Drought conditions may have differential impacts on growth, transpiration, and water use efficiency (WUE) in mixed species and monospecific planted forests. Understanding the resistance (i.e., the capacity to maintain processes unchanged) of different tree species to drought, and how resistance is affected by complementary interactions within species mixtures, is particularly important in the seasonally dry tropics where projected increases in the frequency and severity of drought threaten tree planting efforts and water resources. Complementary interactions between species may lead to more resistant stands if complementarity leads to greater buffering capacity during drought. We examined growth, transpiration, and WUE of mixtures and monocultures of Terminalia amazonia (J.F. Gmel.) Exell and Dalbergia retusa Hemsl. before and during a prolonged drought using intensive measurements of tree sap flow and growth. Tree sapwood area growth was highest for T. amazonia in mixtures during normal (6.78 ± 4.08 mm2 yr−1) and drought (7.12 ± 4.85 mm2 yr−1) conditions compared to the other treatments. However, stand sapwood area growth was greatest for T. amazonia monocultures, followed by mixtures, and finally, D. retusa monocultures. There was a significant decrease in stand transpiration during drought for both mixtures and T. amazonia monocultures, while Dalbergia retusa monocultures were most water use efficient at both the tree and stand level. Treatments showed different levels of resistance to drought, with D. retusa monocultures being the most resistant, with non-significant changes of growth and transpiration before and during drought. Combining species with complementary traits and avoiding combinations where one species dominates the other, may maximize complementary interactions and reduce competitive interactions, leading to greater resistance to drought conditions. Full article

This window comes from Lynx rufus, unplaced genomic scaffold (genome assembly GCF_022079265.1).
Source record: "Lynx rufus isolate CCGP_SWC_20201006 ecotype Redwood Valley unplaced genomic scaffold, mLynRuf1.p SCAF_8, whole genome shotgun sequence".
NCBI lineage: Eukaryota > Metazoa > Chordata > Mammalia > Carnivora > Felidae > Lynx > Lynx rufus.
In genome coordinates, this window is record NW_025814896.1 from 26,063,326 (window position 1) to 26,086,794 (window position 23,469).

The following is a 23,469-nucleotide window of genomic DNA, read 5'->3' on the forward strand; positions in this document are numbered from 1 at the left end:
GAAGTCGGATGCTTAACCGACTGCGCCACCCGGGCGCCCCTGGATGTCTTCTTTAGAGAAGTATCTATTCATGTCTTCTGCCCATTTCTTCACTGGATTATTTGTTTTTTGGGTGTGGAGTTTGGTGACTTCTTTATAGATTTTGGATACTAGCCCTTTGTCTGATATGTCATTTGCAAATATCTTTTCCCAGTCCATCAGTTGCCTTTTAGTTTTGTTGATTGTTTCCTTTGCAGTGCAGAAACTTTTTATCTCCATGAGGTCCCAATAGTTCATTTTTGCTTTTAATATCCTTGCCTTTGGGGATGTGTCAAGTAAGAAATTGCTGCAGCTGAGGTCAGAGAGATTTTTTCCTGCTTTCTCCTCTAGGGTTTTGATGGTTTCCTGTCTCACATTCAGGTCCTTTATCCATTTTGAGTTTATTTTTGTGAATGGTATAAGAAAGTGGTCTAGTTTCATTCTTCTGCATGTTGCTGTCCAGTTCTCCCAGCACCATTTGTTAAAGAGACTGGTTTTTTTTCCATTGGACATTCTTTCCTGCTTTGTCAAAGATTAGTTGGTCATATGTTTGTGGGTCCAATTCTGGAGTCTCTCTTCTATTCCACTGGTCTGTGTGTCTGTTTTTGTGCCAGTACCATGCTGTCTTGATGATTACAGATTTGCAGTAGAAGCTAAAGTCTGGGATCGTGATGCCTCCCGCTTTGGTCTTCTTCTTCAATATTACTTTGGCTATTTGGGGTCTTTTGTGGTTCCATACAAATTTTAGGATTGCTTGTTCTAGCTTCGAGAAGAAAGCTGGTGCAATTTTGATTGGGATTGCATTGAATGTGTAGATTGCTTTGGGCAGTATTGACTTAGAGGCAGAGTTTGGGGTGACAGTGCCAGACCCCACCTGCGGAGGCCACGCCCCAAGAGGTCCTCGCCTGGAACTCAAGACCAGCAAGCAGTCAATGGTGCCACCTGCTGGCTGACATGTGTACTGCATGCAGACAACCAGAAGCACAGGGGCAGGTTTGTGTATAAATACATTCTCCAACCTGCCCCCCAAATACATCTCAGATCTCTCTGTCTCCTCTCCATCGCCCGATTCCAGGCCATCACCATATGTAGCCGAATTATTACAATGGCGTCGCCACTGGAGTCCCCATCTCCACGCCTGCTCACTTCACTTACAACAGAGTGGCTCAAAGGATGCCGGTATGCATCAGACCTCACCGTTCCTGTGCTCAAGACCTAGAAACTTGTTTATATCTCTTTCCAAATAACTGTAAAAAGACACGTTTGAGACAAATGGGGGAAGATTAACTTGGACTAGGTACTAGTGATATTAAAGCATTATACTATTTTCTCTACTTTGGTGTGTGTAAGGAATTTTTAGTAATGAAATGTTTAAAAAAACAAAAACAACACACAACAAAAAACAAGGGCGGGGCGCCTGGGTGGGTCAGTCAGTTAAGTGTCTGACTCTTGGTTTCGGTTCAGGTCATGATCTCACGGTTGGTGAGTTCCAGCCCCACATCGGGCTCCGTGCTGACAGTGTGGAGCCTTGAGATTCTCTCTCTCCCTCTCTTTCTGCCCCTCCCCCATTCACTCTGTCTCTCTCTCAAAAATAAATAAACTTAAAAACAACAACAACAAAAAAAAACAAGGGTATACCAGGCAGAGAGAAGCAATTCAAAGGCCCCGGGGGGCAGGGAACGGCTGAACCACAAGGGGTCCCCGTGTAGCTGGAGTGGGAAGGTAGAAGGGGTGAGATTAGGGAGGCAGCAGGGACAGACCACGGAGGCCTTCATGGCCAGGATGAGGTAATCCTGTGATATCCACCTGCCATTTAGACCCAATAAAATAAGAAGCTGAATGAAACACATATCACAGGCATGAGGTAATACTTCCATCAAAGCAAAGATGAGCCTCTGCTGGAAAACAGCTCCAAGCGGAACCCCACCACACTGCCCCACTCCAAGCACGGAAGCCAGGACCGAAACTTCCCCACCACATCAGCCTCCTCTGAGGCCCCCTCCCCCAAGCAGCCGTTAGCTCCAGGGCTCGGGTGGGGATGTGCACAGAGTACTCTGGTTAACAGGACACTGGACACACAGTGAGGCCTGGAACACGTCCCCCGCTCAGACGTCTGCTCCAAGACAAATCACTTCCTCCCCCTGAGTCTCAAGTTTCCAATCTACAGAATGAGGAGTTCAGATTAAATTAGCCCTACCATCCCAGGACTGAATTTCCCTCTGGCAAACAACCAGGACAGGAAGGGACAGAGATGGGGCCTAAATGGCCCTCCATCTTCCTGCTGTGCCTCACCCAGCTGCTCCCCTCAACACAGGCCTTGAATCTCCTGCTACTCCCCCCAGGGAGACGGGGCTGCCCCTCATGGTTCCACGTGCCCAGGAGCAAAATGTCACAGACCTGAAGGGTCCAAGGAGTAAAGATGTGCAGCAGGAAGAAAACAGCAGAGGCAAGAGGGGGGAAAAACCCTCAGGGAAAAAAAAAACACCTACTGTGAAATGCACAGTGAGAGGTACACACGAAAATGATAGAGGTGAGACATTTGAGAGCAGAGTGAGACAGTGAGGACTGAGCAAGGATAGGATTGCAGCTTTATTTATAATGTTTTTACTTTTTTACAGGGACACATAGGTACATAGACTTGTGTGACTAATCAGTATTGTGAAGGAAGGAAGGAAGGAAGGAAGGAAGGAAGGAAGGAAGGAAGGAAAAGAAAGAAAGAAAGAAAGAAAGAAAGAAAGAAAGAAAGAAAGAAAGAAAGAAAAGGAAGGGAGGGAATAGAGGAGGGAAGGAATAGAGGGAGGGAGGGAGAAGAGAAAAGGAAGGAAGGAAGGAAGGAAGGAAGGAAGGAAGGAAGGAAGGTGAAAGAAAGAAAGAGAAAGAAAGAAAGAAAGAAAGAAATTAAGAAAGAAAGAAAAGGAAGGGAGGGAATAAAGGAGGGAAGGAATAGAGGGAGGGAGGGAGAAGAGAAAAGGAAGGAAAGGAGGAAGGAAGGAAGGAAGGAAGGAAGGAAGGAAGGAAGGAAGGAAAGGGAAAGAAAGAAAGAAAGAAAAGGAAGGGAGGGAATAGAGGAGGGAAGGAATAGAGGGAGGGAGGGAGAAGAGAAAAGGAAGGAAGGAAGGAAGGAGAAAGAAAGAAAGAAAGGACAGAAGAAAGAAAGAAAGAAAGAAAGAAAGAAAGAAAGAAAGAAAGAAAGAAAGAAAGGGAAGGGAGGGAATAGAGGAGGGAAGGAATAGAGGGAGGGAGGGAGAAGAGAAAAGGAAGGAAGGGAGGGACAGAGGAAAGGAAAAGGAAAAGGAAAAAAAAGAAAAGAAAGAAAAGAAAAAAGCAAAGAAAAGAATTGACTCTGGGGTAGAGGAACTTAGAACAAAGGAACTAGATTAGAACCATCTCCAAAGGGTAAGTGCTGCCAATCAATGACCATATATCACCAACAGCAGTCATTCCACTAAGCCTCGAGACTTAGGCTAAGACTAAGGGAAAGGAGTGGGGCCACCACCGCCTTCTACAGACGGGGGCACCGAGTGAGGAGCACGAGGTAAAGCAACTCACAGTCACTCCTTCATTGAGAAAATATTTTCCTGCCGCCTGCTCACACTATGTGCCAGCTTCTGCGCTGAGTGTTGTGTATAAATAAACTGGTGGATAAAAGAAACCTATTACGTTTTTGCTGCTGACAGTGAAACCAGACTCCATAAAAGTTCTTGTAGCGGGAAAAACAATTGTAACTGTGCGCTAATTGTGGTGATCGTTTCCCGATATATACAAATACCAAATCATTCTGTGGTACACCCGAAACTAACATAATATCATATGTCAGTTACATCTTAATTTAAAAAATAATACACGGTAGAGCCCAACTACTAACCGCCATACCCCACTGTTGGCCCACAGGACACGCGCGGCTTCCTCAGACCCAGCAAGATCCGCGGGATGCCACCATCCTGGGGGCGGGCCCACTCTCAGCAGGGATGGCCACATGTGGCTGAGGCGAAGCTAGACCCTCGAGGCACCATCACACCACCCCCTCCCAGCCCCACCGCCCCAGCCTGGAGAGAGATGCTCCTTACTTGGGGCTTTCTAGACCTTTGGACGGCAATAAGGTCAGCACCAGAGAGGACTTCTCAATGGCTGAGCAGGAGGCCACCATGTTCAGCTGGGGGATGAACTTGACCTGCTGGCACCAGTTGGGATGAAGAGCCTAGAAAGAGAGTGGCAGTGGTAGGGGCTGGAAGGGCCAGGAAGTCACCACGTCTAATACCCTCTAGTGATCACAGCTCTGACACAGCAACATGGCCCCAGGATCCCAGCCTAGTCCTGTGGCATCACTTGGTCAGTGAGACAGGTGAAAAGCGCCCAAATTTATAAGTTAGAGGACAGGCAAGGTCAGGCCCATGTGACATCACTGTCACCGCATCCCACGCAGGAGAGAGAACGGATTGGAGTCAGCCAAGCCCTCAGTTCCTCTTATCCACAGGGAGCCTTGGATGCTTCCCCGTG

(This article belongs to the Special Issue Water Cycling and Drought Responses of Forest Ecosystems)